Camino de Santiago and the journey ahead.
When you read this, I will be within 100 km of the end of a pilgrimage for the second time. Together with my husband and three children, I’ll be spending this Easter walking the Camino de Santiago.
For my children, it will be a first. My husband and I were pilgrims in 2005 before our children caught up with us. We started on the French side of the Pyrenees and, over four weeks, walked approximately 800km to reach the shrine of Saint James. This time, we have a little more than a week, so our ambitions are humbler. We’ll be starting further west in the town of Sarria and walking about 16 km each day.
I was telling a friend these details recently and she asked if we were doing it for religious reasons. She’s Catholic and knows my Presbyterian roots, so I think there was an ecumenical curiosity behind her question. What inspires Reformed Protestants to make such a long journey to visit a saint?
In the footprints of saints
It is a good question. When we walked the route for the first time, I had been looking for time to consider some large next steps in my life. When talking about it, I used words like discernment and direction to point towards what I thought I needed then, and a long walk of faith seemed a very good place to get some of that prayerful work done. We also hoped, as a couple, that we’d be able to start a family soon, and this was the kind of adventure best done before babies. So, it wasn’t really about the saint or the destination; we wanted to experience pilgrim life on the road.
The Camino, like any pilgrimage, is a strong metaphor as well as a physical challenge. Hills, plains, tired bodies and travelling challenges all find their spiritual counterparts and deepen the experience. What lingered with me was a strong awareness of all those who came before and will come afterwards. The long road across Spain became a symbol for our shared traditions and the life of the Church.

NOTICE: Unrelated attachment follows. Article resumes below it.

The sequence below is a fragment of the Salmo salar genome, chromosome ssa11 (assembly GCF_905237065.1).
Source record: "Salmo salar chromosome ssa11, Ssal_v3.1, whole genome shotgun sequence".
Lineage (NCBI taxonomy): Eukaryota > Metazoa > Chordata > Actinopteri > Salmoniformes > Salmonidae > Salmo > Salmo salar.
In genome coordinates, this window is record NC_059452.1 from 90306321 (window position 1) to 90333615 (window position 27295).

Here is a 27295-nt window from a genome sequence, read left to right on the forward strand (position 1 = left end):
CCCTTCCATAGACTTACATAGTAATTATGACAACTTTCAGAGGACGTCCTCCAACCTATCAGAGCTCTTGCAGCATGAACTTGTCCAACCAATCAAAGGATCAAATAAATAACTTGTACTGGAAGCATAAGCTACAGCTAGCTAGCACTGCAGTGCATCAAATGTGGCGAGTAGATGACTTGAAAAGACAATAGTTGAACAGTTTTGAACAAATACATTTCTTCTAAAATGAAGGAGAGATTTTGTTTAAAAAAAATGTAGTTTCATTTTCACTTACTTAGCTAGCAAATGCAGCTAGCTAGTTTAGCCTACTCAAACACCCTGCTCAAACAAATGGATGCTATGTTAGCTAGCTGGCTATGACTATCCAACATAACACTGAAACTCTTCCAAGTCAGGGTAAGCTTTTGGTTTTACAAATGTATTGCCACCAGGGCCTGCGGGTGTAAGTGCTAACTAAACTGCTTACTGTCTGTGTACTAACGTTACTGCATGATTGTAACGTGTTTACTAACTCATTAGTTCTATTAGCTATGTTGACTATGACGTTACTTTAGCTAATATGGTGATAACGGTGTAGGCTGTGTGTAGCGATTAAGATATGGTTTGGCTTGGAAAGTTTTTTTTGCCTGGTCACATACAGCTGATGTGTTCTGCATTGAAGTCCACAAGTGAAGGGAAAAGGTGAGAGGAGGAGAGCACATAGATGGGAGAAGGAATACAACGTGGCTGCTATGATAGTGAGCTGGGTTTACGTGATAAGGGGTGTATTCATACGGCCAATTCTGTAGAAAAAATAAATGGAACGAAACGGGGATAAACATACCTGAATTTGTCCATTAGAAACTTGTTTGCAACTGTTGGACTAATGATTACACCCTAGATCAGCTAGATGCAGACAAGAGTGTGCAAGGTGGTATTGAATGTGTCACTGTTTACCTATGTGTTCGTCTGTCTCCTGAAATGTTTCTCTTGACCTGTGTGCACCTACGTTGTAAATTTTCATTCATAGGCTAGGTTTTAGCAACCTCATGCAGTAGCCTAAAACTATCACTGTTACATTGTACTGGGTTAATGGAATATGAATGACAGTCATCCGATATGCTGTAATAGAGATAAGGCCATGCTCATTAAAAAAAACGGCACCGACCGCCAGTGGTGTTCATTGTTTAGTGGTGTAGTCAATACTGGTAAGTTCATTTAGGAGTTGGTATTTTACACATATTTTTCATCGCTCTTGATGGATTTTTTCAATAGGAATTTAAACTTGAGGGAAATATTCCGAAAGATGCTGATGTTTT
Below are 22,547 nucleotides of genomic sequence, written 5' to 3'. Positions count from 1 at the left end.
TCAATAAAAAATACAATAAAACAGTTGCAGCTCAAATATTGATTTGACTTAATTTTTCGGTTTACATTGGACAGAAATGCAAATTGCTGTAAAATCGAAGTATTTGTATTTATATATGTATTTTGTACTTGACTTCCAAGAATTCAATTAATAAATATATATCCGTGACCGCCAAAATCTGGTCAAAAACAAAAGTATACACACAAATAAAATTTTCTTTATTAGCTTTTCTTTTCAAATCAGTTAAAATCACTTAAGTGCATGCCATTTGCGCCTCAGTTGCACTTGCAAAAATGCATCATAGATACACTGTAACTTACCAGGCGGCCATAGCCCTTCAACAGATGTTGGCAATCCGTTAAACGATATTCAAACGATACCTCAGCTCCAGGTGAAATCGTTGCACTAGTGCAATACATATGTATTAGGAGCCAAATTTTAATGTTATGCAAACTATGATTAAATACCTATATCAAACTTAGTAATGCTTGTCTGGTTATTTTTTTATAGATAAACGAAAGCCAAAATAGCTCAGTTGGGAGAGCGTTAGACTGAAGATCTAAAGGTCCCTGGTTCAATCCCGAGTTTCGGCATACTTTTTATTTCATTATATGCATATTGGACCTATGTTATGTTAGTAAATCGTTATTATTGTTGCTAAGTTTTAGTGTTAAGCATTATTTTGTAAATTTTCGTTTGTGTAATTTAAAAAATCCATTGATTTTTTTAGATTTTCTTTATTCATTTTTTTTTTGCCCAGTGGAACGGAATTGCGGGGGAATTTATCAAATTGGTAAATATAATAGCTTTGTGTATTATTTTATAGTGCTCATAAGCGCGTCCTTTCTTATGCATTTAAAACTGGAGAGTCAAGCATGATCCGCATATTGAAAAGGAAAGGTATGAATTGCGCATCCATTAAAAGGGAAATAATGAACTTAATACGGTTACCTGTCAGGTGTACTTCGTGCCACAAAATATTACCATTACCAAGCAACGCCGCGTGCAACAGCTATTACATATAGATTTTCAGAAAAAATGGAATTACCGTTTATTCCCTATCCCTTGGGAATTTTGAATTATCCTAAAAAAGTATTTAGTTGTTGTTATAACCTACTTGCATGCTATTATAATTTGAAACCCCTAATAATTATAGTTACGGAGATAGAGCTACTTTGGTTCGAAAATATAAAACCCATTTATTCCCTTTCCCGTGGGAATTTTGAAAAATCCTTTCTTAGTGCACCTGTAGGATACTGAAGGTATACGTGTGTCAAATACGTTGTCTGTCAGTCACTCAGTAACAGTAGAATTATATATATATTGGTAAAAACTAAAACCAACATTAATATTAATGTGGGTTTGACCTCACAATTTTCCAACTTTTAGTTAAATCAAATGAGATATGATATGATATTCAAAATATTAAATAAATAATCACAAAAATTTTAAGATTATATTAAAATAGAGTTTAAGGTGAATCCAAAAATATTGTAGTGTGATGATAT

Maybe that is part of the reason we wanted to walk the way again with our children when they were old enough and willing and able. I wanted them to find their own place among the communion of saints.
Companions on the road
At the end of the pilgrimage, you find the cathedral in the old city, its façade more ornate, more extravagant than any photograph. You can’t stop looking and thinking of all those who’ve looked before.
Ces Nooteboom, in his excellent book Roads to Santiago, describes this feeling: “I stand and look, but the eyes that see are not mine, they belong to the others, to those of the past. It is their gaze, the view is their reward for walking, risking their lives, believing that they had given all they had just to be with the saint for once in their lives . . .”
Seeing through their eyes, he feels the changes of history, the loneliness of years and he glimpses something of the longings in his own heart.
But the companionship I’m anticipating on the pilgrimage also runs perpendicular to this. I will be walking surrounded, accompanied by other saints: my family and strangers, those ahead of me on the road and those coming along after, those reading these written words and those waiting to welcome me home at the end. Please remember us all in your prayers this Easter, and may you, too, find courage for the road.